Yesterday I had just about the *best* day ever. I was asked by one class to read The Cajun Night Before Christmas and then have a sing song with the ukulele on the Twelve days of Christmas as I’ve been teaching myself to play. That sounded exciting enough, but when I arrived in school, book and uke in hand I was asked by 4 other teachers to come round and have a bit of Christmas fun as well! I am not fooling myself into thinking it started off as anything more than a teacher thinking “They are mad as hatters and hyper as a goose on tartrazine and the less sit down work we have to do the better. Let‘s just do some fun activities--particularly if those activities mean I don‘t have to teach.” But they did turn into something quite different.
I can confidently read a book with expression with little to no prep but playing music in front of others is really difficult as I am still learning and often make mistakes. It was a huge leap for me to be brave enough to play Ruth in front of anyone. I hardly even play in front of Spiderman--I do all my practicing before he gets home from work. I explained to the children that I was still learning and please be kind if I make mistakes. Each performance started off a bit shaky until about “3 French hens” and then I got into the groove and really played well. And year 4 sang the song with such gusto we had a proper knees up. Their gentle Christmas carol at the concert was like a rousing football anthem sung by hooligans. All the classes were so supportive and friendly and said how much they enjoyed it and how cool they thought it was that I play an instrument. And I thought, Yeah, I feel cool playing a ukulele. I watched my dad (who desperately wanted to be musical) struggle for ages to play Tom Dooley on the guitar so playing Ruth the uke makes me feel close to him. He would be so proud of the way I have taught myself and can play songs with increasing confidence. As Dr Who might say Ukuleles are cool (along with bow ties and fezzes)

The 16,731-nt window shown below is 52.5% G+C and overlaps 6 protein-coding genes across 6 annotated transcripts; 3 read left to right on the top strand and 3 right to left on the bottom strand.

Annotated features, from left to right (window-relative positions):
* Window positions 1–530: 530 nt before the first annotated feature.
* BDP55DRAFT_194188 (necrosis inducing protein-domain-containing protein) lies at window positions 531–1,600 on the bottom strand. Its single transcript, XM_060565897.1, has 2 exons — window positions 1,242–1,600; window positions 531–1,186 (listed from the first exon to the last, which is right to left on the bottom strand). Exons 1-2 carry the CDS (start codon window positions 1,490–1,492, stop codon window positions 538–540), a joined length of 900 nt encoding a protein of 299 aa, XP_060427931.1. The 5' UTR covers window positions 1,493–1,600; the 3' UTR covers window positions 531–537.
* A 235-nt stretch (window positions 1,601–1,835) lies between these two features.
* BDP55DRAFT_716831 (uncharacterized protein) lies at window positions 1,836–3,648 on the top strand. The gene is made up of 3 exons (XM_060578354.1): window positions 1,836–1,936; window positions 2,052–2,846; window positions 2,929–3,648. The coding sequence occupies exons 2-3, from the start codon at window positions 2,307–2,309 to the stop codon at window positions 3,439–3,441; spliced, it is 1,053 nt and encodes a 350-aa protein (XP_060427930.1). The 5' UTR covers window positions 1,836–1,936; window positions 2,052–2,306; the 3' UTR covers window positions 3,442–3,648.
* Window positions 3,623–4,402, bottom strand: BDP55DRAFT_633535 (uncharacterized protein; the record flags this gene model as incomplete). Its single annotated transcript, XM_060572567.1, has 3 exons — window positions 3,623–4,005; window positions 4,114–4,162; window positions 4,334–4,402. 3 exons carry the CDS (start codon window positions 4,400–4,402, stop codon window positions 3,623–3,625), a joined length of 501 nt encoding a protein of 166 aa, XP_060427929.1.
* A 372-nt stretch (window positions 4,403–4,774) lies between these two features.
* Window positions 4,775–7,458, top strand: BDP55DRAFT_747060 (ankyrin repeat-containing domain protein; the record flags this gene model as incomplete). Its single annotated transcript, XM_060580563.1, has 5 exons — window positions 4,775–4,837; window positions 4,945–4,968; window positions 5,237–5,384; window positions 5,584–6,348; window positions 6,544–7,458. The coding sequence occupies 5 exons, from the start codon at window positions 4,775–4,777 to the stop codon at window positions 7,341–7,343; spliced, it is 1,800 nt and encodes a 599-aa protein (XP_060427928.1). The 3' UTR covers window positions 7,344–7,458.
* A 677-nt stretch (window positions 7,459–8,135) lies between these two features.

The Cajun Night Before Christmas is a great story that probably all Louisiana chirren know, but it is a novelty over in merry old England. The language is quite reminiscent of the patois of Afro Caribbean speakers. We had a great time trying to decipher the words and studying the pictures and every class had a go at saying the words aloud. We passed a good time, cher.
How I got a copy of the book is a strange and interesting tale. I had a copy as child as did Spiderman (I think in the 1970s it was mandatory) but when we moved overseas and could only take the 200 books we could not live without, it made the cut. But last year one of teachers found a copy in the second hand book sale at David’s Bookshop in Letchworth for £2! How in the world did a copy get there I’ll never know, but she saw it was about Louisiana and bought it for me as a pressie. Thanks Mel!
It was a great day for me and a huge confidence builder playing the ukulele in front of others and sometimes it did go wrong, but I just carried on and we were fine. My dad would have been so proud.